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Overcoming Adversity Pays Off for Washington D.C. Family

​Overcoming adversity is never easy. But when a family leaves one country for another, abandoning all forms of support at home, the challenge can become overwhelming.

That was the case for Zoila Lopez and her 10-year-old son, Junior. Zoila and Junior left Guatemala to get away from an abusive situation in the home. They ended up finding refuge in Washington D.C.

Despite knowing little English, having limited resources and no support network, Zoila was able to enroll Junior in a D.C. public school. Unfortunately, it wasn't long before he ended up on the school's truant list. That's how Boys Town became involved.

Students identified as truant are referred to a program called “Show Up Stand Out”, a service operated by The Office of Victim Services and Justice Grants for D.C. families with students that are encountering attendance barriers. Through “Show Up Stand Out”, Boys Town can provide Care Coordination services for free.

Arthur Cooper, a Boys Town Care Coordinator, began working with the Lopez family.

However, they soon faced a problem. Junior and Zoila didn't speak English. Arthur didn't speak Spanish.

But with the resources available at Boys Town, that situation was put to rest quickly.

“The language/communication barrier with the Lopez family was never an issue thanks to the support here at Boys Town D.C. from my bilingual colleagues Laura Sana-Maria and Jacqueline Munoz-Atkins,” Cooper said. “Their commitment to help was the catalyst of servicing this family and helping remove any language barriers.”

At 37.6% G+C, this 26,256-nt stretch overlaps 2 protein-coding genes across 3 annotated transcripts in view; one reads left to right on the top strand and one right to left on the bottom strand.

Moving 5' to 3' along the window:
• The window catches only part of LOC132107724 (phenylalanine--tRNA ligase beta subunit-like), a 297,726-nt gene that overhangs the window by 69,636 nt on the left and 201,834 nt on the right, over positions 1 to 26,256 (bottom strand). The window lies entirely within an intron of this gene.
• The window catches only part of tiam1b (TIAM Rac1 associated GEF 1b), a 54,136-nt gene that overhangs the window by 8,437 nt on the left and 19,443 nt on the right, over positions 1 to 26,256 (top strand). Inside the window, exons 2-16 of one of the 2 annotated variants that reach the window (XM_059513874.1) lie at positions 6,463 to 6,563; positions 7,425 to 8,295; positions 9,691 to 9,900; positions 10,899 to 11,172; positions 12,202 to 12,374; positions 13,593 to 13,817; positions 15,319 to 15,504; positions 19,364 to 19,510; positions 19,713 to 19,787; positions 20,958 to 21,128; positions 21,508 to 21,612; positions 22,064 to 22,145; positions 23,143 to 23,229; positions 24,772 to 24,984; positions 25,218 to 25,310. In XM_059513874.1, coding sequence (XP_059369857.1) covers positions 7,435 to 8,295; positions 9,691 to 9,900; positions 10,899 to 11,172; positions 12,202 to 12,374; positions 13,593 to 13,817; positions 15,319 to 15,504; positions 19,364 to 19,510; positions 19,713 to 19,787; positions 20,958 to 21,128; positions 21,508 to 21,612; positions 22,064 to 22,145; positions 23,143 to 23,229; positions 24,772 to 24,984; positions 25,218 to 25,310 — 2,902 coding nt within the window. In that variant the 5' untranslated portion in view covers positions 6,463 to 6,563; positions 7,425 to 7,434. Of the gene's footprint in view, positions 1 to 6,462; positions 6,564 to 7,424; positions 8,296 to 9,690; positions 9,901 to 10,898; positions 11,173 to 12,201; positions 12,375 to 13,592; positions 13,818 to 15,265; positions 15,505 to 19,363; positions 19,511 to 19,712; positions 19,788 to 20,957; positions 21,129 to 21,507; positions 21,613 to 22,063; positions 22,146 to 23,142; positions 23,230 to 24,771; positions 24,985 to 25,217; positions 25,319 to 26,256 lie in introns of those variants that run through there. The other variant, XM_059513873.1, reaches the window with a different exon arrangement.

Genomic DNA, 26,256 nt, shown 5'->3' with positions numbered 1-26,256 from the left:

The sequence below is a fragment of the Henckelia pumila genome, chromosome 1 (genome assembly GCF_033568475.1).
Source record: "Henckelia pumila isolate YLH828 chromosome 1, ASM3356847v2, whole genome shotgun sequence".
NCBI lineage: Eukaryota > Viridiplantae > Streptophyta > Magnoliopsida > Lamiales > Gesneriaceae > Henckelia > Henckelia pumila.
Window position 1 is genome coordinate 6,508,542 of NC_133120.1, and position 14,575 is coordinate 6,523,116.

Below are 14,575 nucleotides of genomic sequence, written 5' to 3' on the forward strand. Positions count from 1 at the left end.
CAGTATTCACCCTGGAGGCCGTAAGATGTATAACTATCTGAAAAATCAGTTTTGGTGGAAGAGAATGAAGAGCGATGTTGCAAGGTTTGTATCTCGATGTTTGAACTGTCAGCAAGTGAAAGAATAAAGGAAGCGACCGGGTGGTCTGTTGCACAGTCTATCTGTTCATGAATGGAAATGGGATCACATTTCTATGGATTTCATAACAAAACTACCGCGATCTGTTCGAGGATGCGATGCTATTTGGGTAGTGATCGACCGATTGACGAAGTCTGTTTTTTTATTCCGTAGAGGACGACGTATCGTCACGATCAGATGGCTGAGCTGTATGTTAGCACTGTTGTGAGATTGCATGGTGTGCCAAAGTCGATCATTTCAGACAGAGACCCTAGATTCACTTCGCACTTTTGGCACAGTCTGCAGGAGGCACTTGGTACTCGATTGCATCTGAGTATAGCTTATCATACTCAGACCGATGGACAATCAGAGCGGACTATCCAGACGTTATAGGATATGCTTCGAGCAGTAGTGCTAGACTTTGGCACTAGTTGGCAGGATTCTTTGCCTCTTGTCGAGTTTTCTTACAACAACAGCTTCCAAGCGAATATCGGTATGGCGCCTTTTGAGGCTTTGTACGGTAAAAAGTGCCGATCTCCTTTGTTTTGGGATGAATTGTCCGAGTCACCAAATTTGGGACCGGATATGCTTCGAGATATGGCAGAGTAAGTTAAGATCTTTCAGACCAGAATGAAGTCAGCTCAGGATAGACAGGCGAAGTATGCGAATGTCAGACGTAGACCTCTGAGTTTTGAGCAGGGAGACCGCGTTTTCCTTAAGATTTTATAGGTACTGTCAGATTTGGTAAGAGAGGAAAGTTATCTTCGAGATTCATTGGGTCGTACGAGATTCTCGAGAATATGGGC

And from there, Cooper was able to help the Lopez's overcome their truancy struggle.

“In order to help the Lopez family, we needed to find free before and after school care.” Cooper said. “By advocating for the family with the school social worker, we were able to receive a scholarship from Champions (a D.C. Public School before and aftercare program). Champions allowed Zoila more time to build informal and formal supports within the community to obtain employment and resources. They also taught Zoila how to write an excuse note for Junior, which helped the Lopez's navigate the attendance policy within D.C. Public schools.

One key aspect of Boys Town's Care Coordination is to link families to services they can continue to access after they graduate our program.

Arthur introduced the Lopez family to Briya, where Zoila started taking English speaking courses. He also took Zoila and Junior to a medical clinic near their home, because neither mom or son had ever seen a doctor. Lastly, the family was provided D.C. Metro cards for transportation. And, to top it all off, Junior received a special gift of a donated bicycle to encourage the family to spend more leisure time outdoors.

“The end result was a great team effort,” Cooper said.

“Ms. Lopez resiliency made the impossible possible,” he said of the family's success story. “Witnessing the family's development was life moving.”​